2. Cultural competency and trauma-informed training. Our ability to listen and communicate effectively depends on cultural competency. Just as our clients carry irreducible lived experiences and histories, so do we as advocates; and where those histories differ (they always do), we have an obligation to seek out education and training to better understand our clients on their own terms. One aspect of this competency applicable to any practice is trauma-informed training. Even in areas of law not traditionally associated with traumatic experience, any encounter with the justice system will be highly stressful and will compound pre-existing personal stressors and trauma. That’s why it’s essential to proactively seek out education on trauma and mental health (Myrna McCallum’s The Trauma-Informed Lawyer podcast, which offers a wealth of insight, is a great place to start).
  3. Setting boundaries and expectations. Taking care to articulate the limits of our role and what we can offer is an essential complement to listening more deeply. The more we seek to affirm clients’ broader and multi-faceted concerns, the more important it becomes to identify clearly what aspects of those problems we as legal counsel can (and cannot) tackle. No legal problem is only a legal problem. While lawyers can listen to and treat clients’ stories with respect and dignity, lawyers are not therapists, financial advisors, or any other form of professional counsellor. In addition to setting boundaries, we should also stay informed about other available resources outside of our professional scope so that we can help clients find the complementary support they may need alongside legal services.
  4. Explain the “why”. Procedural developments and strategic decisions can contribute significantly to a client’s alienation from their case. For clients, these developments are often narrow, obtuse, and seemingly irrelevant to the underlying story they are trying to tell. Too often we only explain the “what” of these developments and (again) just focus on getting the desired outcome. Explaining the why and taking the time to situate these developments within an overarching strategy can ease our clients’ sense that these interim diversions are nothing more than roadblocks. Reminding them that we hear their whole story but explaining how and why only certain parts fit into a given legal frame can help reduce that sense of alienation from the process. This big-picture transparency is especially important when preparing clients for giving evidence, since they will inevitably have to be told that certain parts of their story are irrelevant or unhelpful to the legal theory ultimately being put forward.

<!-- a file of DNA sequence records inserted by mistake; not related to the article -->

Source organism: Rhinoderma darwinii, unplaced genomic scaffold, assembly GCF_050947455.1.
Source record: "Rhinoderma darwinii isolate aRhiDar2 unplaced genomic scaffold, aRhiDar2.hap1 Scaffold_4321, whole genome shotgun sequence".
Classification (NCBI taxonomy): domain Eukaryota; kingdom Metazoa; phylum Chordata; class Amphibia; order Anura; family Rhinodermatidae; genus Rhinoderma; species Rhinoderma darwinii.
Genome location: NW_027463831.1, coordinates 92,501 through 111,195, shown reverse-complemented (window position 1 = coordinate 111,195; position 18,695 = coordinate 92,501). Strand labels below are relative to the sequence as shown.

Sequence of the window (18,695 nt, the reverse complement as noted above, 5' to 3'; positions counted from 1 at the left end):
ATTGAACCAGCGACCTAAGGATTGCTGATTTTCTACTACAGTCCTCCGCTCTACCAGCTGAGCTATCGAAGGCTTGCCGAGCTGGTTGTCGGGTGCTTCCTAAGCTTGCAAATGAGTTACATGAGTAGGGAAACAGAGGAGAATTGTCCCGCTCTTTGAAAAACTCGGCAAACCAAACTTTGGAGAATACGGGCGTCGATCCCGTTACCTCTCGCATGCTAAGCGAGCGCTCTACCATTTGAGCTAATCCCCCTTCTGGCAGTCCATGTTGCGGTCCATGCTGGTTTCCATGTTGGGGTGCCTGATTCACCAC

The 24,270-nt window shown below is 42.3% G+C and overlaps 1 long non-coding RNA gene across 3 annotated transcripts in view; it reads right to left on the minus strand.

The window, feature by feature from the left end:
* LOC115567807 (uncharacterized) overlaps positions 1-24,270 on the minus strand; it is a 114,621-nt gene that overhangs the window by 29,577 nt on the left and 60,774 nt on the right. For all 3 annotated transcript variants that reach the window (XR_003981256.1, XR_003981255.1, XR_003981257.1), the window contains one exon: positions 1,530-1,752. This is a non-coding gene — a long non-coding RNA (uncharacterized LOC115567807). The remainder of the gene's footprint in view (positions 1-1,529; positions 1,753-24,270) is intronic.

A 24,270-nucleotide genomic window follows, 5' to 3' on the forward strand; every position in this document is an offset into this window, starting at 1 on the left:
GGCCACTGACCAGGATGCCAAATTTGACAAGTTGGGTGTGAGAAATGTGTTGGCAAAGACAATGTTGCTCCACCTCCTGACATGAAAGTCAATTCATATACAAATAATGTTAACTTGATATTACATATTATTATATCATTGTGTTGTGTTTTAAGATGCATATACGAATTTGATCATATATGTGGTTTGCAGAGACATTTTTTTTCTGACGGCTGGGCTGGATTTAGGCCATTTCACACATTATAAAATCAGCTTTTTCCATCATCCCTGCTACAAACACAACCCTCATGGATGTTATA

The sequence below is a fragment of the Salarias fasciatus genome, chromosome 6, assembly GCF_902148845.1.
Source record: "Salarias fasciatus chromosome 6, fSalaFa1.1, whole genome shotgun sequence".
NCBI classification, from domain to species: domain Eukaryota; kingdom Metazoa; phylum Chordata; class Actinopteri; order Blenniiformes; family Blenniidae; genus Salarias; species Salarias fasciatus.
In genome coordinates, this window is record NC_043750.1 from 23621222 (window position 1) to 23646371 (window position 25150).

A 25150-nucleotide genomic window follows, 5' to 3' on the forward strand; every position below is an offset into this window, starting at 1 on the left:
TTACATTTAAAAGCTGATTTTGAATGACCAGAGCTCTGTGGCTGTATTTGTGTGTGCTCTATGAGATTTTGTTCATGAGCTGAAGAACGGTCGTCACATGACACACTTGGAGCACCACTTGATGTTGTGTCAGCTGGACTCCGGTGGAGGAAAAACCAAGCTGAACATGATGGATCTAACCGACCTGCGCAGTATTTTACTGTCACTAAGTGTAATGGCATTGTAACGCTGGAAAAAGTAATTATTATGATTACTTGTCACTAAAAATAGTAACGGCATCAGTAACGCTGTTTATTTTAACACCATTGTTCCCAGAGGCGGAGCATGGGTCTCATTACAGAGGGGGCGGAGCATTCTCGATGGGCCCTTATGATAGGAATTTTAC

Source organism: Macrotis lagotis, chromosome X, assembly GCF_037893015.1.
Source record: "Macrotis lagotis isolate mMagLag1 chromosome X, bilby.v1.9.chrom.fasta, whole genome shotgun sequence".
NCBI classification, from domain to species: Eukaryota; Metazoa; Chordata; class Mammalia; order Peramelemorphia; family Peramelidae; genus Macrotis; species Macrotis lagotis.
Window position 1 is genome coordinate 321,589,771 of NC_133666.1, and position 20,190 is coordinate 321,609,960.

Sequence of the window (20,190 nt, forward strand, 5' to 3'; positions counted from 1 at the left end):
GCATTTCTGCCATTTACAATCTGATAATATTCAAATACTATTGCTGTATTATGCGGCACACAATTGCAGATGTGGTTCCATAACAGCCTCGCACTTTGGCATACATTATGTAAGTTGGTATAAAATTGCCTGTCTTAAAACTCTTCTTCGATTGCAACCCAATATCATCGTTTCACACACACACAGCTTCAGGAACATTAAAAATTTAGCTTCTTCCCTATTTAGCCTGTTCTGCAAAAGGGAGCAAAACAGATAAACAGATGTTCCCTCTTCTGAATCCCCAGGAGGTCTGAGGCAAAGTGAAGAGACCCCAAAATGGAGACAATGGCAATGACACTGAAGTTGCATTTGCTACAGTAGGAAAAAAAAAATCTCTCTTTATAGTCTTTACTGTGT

5. Read diverse literature. As Stonebridge demonstrates throughout her work, literature has far more to teach than mere feeling (though it certainly does that too). Storytelling is as complex and technical an art as any other. As caretakers of others’ narratives, advocates owe it to their clients to study that craft. One of the basic functions of literature is to challenge us in the act of reading; fiction and poetry thrive on the diversity and complexity of lived experience as imperfectly reflected in living textual objects. Understanding how to navigate those fraught ecosystems of meaning allows us to more persuasively weave our clients’ stories into the textual life of law, while also being more respectful conveyors of those stories. Studying literature not only makes us more affective advocates, it also makes us more effective ones.

All of this, of course, takes time. And in our modern era of incrementalized billing and systemic under-resourcing, more time is a vanishing horizon. But within a sea of subject-matter CLE, case-briefs, primers, and years-in-review, advocates need to start treating the affective side of their work as no less substantive and essential a competency.

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Mitchell C. Brown